>           insures that the permissions of the temp file do not
>           override with the perms of the original file.
>        6) && rm $$
>           Remove the temp file.

I *hate* using echo there: it can break the file if there
are special characters or if it is too big, and IMHO it just
makes it harder to understand, as it's totally unnecessary.
Also, the old head syntax is somewhat out-of-place among
otherwise modern constructs. Thus I'd suggest changing that to

       head -n $(( $(wc -l < file ) - $X )) file >$$ \
         && cat $$ >file && rm $$  

and combining comments 3 & 4 (and renumbering the rest):

        3) head -$lines_when_said_and_done file
           extracts all but the unwanted lines from the file,
           and >$$ puts those lines into a temp file that has
           the name of the pid of the current shell.

It might also be a good idea to make all solutions uniform at least in
file names and line counts, e.g., always take input from file named
'file' and have result written to stdout, and keep the number of lines
removed always as 12 (using 12 in the above as well, or 10 in the all
the others).

Quote:>     NAWK solution:
>       $file=whatever
>       nawk -v count="`nawk 'END{print NR}' $file`" 'NR<(count-11)' $file))

That is actually broken (typo?), the trailing )) must be removed.
It is also perhaps somewhat confusing to call this "nawk" solution, as it
will work as well with any newer awk, although admittedly not with classic
awk - but it takes only a slight change will make it compatible with it, too
(only the -v switch has to be removed).
Also, it may be confusing that even though we're deleting 12 lines,
the only number in there is 11; using <= would make it clearer.

So, a suggested rewrite for the awk section:

     AWK solutions:

       awk 'NR<=(count-12)' count="`awk 'END{print NR}' file`" file

       awk 'NR>n{print a[NR%n]} {a[NR%n]=$0}' n=12 file

       awk 'BEGIN{n=12} NR>n{print a[NR%n]} {a[NR%n]=$0}' file

I would also consider dropping one of the latter two, as they're
essentially identical (the former is easier when the line count is
in a variable, so I'd prefer it) - perhaps a pointer to Q26 might
be useful.

A brief explanation how these work might also be useful, e.g.,
"Whenever a line is read, the line that came 12 lines ago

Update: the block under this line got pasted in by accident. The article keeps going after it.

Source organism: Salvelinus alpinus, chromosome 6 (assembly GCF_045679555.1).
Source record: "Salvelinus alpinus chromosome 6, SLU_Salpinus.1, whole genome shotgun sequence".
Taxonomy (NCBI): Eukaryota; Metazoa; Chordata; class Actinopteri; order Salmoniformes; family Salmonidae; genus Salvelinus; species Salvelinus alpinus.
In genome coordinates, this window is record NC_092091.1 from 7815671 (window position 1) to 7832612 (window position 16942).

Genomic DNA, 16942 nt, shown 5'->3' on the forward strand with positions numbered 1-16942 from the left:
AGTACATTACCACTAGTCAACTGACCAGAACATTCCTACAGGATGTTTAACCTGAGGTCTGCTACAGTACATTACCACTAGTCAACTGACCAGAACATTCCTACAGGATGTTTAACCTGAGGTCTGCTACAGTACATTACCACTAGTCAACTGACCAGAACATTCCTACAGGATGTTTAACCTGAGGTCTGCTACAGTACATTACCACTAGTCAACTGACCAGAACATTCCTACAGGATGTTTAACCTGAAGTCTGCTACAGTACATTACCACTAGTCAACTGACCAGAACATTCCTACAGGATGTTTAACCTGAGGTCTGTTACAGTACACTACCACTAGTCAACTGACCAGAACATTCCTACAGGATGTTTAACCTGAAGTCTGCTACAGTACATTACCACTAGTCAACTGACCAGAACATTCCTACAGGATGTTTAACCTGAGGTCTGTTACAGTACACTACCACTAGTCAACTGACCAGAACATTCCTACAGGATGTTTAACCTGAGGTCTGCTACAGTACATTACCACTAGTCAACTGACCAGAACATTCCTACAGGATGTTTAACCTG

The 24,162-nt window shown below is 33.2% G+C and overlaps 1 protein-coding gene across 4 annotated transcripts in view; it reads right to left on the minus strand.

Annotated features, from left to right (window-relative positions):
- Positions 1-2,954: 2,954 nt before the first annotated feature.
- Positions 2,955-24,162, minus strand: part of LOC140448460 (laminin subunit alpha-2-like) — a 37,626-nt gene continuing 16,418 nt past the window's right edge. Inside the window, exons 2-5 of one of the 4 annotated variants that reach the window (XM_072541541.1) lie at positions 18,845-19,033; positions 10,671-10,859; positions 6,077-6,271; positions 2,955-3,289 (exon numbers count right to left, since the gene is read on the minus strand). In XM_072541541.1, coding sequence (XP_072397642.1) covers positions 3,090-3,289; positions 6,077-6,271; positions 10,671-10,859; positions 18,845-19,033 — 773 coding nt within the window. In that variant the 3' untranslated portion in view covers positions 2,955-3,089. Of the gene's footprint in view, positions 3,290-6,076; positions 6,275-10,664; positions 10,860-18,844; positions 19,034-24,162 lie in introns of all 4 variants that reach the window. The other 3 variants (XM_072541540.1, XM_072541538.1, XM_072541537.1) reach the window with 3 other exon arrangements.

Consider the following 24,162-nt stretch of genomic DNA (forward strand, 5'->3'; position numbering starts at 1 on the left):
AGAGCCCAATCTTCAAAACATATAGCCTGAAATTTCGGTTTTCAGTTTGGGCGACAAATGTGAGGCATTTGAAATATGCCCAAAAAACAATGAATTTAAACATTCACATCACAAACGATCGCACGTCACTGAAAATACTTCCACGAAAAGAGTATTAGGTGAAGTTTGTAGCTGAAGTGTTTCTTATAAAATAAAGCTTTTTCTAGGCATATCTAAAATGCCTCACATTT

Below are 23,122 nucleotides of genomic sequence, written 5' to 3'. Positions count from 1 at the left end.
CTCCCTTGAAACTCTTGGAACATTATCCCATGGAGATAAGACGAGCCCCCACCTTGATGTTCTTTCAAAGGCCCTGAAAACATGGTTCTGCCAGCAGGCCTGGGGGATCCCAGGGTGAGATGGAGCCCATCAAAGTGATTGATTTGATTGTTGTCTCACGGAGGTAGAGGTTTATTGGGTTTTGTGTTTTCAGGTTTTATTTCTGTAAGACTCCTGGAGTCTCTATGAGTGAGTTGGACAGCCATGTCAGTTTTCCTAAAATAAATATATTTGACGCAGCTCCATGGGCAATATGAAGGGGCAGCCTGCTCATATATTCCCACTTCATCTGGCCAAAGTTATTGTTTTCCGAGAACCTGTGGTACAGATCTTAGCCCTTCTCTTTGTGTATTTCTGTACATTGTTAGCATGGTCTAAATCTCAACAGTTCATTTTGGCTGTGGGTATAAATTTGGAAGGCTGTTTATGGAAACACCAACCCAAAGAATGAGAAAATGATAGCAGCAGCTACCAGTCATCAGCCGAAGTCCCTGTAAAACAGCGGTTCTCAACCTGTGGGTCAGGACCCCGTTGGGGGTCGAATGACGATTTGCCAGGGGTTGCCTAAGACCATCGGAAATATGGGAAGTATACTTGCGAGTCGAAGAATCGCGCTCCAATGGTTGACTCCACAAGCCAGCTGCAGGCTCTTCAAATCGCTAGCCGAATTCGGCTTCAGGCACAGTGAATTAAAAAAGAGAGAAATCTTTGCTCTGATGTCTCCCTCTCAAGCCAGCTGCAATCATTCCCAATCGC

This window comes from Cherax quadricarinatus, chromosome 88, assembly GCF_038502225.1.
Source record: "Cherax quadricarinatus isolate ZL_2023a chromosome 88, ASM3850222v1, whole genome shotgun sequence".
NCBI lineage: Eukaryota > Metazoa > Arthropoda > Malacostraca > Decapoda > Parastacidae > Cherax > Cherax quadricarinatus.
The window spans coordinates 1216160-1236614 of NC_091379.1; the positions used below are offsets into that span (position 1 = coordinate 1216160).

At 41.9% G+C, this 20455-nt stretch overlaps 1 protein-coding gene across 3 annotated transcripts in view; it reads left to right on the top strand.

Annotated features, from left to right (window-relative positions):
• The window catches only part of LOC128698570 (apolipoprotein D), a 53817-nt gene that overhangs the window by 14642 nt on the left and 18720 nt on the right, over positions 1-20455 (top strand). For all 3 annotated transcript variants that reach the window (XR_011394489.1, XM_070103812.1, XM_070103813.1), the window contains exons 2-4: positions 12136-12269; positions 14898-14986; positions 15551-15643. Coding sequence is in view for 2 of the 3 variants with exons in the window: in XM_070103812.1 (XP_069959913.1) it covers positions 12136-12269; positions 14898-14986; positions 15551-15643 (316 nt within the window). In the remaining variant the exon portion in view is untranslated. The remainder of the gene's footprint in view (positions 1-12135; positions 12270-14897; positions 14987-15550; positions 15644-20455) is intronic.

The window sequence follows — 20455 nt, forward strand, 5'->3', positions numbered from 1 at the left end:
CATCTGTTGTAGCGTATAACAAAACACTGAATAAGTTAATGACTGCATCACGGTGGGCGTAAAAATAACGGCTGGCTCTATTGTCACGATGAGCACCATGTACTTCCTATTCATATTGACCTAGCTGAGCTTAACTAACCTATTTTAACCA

is printed, and then overwritten with the newly read line,
using an rolling array indexed 0..11."

Quote:>     Command solution:
>       Using the last with the '-f' option to do something it wasn't
>       intended for.

Is it really useful to give FAQ answers that are only hints to
something that may not even be possible to do (system-dependent)?
I'd drop this, or at least explain it more.

Quote:>     $SHELL/sed/mv solution:
>       for F in * (or however you get a list of files))) ; do
>           L=`wc -l <$F`
>           DL=`expr $L - 12`
>           sed "$DL,\$d" $F >new$F
>           mv new$F $F
>       done

That's broken, in that it removes 13 last lines instead of 12.
I would also make it similar to the others (the for loop only confuses
things here), i.e.,

        L=`wc -l <file`
        DL=`expr $L - 11`
        sed "$DL,\$d" file    

or simpler, more readable (IMHO--at least the 12 is there as such)
and slightly more efficient, too:

        L=`wc -l <file`
        DL=`expr $L - 12`
        sed "${DL}q" file    

It could also be given as a one-liner,

        sed "`expr \`wc -l <file\` - 12`q" file

or with modern shells

        sed "$((`wc -l <file` - 12))q" file

A pure sed solution is also possible, e.g.,

        sed -n -e :a -e '1,12{N;ba' -e '}' -e 'P;N;D' file

with basically same algorithm as the rolling array awk solutions, and
shares with them the advantage that the file is only read once - they
will even work in a pipe.

Quote:>     $SHELL/head solution:
>        i=`wc -l filename | cut -c1-8`
>        head -n `expr $i - 12` filename

This is unnecessarily complicated, and actually so close to the
well-explained first solution I'd drop this altogether, or
alternatively make it work with pre-POSIX stuff (and discard the
unnecessary cut):

        i=`wc -l <file`
        head -`expr $i - 12` file

Then this should be immediately after the first solution to
highlight the differences.

Quote:>     PERL solution:

If a perl solution is provided at all I'd recommend John Krahn's

which is functionally equivalent with the two later awk versions and
the pure sed solution (and will also work in a pipe).

Quote:>     Using GNU dd:

>       ls -l file.txt | {
>         IFS=" "
>         read z z z z sz z
>         last=`tail -10 file.txt | wc -c`
>         dd bs=1 seek=`expr $sz - $last` if=/dev/null of=file.txt
>       }

Perhaps a word of explanation would be helpful here, as it is
functionally different from the others: instead of creating a
new, shorter file it overwrites the trailing lines with nulls.

Tapani Tarvainen FAQ - Answers to Frequently Asked Questions

Post by j.. » Thu, 01 Jan 2004 10:21:28

> > Archive-name: unix-faq/shell/sh
> > Posting-Frequency: monthly
> > Version: $Id: cus-faq,v 1.12 2003/11/30 20:19:58 jhalpin Exp jhalpin $

> Just picking on one question:


Thanks. I'll try to rework that soon.